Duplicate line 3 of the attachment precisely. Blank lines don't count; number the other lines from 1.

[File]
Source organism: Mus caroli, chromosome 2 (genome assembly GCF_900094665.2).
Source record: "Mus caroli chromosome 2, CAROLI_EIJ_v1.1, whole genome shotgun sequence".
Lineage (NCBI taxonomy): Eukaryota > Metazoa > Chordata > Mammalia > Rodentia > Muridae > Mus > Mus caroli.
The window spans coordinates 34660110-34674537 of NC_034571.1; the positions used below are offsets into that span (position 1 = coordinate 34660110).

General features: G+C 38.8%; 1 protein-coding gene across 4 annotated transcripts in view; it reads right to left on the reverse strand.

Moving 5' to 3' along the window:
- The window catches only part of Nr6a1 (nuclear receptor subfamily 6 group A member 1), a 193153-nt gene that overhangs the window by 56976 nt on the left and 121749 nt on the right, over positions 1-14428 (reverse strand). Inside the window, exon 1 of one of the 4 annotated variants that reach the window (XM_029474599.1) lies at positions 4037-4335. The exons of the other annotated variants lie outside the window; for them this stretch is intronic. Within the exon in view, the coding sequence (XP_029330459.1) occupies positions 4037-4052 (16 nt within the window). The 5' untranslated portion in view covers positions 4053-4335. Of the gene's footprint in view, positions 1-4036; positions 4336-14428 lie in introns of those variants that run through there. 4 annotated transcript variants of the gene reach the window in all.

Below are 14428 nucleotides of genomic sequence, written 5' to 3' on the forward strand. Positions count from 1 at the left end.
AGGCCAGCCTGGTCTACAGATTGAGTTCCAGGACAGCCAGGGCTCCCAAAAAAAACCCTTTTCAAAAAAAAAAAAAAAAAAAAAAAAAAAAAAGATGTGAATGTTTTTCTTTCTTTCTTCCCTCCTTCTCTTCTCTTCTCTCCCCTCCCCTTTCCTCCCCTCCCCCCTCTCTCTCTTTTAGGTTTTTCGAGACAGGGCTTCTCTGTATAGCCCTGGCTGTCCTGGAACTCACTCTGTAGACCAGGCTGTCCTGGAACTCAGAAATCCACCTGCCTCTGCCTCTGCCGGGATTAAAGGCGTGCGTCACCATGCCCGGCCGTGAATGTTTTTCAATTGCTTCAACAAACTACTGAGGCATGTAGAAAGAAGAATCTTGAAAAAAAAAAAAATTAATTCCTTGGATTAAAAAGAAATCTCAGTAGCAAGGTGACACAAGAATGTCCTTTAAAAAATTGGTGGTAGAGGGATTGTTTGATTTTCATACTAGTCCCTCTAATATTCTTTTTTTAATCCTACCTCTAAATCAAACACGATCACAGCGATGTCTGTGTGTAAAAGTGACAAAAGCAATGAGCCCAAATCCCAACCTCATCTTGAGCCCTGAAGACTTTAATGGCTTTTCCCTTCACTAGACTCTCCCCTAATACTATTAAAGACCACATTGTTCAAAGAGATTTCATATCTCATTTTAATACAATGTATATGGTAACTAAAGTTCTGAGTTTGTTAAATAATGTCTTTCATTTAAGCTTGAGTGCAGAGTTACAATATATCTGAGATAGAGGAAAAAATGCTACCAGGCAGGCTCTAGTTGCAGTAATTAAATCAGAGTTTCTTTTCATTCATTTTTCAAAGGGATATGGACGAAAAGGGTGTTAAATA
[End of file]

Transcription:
Lineage (NCBI taxonomy): Eukaryota > Metazoa > Chordata > Mammalia > Rodentia > Muridae > Mus > Mus caroli.